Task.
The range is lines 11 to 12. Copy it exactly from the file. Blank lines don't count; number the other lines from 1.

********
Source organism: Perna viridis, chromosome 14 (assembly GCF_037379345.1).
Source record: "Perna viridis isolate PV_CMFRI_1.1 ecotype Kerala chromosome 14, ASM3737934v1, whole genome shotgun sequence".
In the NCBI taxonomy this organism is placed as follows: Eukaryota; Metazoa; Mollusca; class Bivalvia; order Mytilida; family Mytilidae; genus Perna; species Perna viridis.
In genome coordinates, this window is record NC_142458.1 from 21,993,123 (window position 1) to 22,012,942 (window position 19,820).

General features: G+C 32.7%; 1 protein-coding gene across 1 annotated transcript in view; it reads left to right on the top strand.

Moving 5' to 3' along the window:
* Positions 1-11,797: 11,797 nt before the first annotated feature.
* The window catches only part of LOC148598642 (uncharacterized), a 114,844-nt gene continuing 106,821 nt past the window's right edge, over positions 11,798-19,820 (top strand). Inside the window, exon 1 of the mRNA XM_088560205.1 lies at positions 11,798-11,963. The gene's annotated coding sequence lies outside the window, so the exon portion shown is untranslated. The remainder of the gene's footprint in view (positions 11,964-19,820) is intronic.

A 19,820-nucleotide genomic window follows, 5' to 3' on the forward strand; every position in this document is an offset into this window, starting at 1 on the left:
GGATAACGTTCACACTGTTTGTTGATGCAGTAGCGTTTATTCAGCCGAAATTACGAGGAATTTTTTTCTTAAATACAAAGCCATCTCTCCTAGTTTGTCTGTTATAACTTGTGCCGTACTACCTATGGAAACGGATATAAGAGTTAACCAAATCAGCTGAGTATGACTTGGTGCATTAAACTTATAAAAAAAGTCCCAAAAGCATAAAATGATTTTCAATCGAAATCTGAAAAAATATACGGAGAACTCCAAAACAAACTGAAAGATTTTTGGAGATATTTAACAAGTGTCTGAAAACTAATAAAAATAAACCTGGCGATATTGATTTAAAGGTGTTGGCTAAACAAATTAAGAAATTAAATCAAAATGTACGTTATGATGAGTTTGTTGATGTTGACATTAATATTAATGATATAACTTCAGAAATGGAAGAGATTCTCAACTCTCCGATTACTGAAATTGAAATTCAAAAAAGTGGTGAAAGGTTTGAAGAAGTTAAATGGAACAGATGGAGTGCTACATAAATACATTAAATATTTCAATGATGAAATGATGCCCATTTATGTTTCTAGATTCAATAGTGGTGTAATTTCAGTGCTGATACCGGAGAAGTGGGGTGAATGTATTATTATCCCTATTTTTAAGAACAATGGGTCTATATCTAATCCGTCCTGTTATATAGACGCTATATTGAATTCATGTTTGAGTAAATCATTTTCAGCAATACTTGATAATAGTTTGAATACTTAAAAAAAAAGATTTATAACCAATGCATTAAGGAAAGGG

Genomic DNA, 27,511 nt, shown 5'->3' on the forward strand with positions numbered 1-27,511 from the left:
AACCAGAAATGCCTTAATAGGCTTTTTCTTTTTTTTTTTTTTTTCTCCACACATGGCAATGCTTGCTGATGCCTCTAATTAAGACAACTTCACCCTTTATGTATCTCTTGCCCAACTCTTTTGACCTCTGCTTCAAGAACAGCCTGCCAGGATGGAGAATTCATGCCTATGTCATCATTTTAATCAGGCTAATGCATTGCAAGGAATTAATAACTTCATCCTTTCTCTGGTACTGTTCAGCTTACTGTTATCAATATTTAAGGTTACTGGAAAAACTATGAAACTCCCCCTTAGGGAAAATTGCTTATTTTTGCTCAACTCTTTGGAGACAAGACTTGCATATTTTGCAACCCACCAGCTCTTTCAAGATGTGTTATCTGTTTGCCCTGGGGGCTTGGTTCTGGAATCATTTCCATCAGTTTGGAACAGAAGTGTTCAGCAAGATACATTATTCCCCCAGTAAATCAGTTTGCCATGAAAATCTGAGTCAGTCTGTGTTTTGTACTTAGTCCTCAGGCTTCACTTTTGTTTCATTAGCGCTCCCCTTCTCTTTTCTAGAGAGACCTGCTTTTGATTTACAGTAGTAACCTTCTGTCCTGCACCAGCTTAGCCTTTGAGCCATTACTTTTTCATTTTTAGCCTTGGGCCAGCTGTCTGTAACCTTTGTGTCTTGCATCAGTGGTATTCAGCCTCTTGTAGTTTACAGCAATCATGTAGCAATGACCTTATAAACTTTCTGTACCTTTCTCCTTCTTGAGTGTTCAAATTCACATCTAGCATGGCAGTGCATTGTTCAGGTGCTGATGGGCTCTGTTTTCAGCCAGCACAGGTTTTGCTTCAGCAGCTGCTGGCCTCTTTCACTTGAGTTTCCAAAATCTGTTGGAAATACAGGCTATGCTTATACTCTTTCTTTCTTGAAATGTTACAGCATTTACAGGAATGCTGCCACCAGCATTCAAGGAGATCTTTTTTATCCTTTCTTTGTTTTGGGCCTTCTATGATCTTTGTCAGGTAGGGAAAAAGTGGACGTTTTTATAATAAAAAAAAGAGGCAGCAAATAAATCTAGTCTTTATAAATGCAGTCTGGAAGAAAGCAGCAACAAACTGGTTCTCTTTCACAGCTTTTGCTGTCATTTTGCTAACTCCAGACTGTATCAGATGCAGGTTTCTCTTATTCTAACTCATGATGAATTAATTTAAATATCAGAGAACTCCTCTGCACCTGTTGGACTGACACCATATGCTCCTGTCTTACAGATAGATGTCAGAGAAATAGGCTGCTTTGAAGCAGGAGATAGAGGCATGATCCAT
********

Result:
Genomic DNA, 27,511 nt, shown 5'->3' on the forward strand with positions numbered 1-27,511 from the left:
AACCAGAAATGCCTTAATAGGCTTTTTCTTTTTTTTTTTTTTTTCTCCACACATGGCAATGCTTGCTGATGCCTCTAATTAAGACAACTTCACCCTTTATGTATCTCTTGCCCAACTCTTTTGACCTCTGCTTCAAGAACAGCCTGCCAGGATGGAGAATTCATGCCTATGTCATCATTTTAATCAGGCTAATGCATTGCAAGGAATTAATAACTTCATCCTTTCTCTGGTACTGTTCAGCTTACTGTTATCAATATTTAAGGTTACTGGAAAAACTATGAAACTCCCCCTTAGGGAAAATTGCTTATTTTTGCTCAACTCTTTGGAGACAAGACTTGCATATTTTGCAACCCACCAGCTCTTTCAAGATGTGTTATCTGTTTGCCCTGGGGGCTTGGTTCTGGAATCATTTCCATCAGTTTGGAACAGAAGTGTTCAGCAAGATACATTATTCCCCCAGTAAATCAGTTTGCCATGAAAATCTGAGTCAGTCTGTGTTTTGTACTTAGTCCTCAGGCTTCACTTTTGTTTCATTAGCGCTCCCCTTCTCTTTTCTAGAGAGACCTGCTTTTGATTTACAGTAGTAACCTTCTGTCCTGCACCAGCTTAGCCTTTGAGCCATTACTTTTTCATTTTTAGCCTTGGGCCAGCTGTCTGTAACCTTTGTGTCTTGCATCAGTGGTATTCAGCCTCTTGTAGTTTACAGCAATCATGTAGCAATGACCTTATAAACTTTCTGTACCTTTCTCCTTCTTGAGTGTTCAAATTCACATCTAGCATGGCAGTGCATTGTTCAGGTGCTGATGGGCTCTGTTTTCAGCCAGCACAGGTTTTGCTTCAGCAGCTGCTGGCCTCTTTCACTTGAGTTTCCAAAATCTGTTGGAAATACAGGCTATGCTTATACTCTTTCTTTCTTGAAATGTTACAGCATTTACAGGAATGCTGCCACCAGCATTCAAGGAGATCTTTTTTATCCTTTCTTTGTTTTGGGCCTTCTATGATCTTTGTCAGGTAGGGAAAAAGTGGACGTTTTTATAATAAAAAAAAGAGGCAGCAAATAAATCTAGTCTTTATAAATGCAGTCTGGAAGAAAGCAGCAACAAACTGGTTCTCTTTCACAGCTTTTGCTGTCATTTTGCTAACTCCAGACTGTATCAGATGCAGGTTTCTCTTATTCTAACTCATGATGAATTAATTTAAATATCAGAGAACTCCTCTGCACCTGTTGGACTGACACCATATGCTCCTGTCTTACAGATAGATGTCAGAGAAATAGGCTGCTTTGAAGCAGGAGATAGAGGCATGATCCAT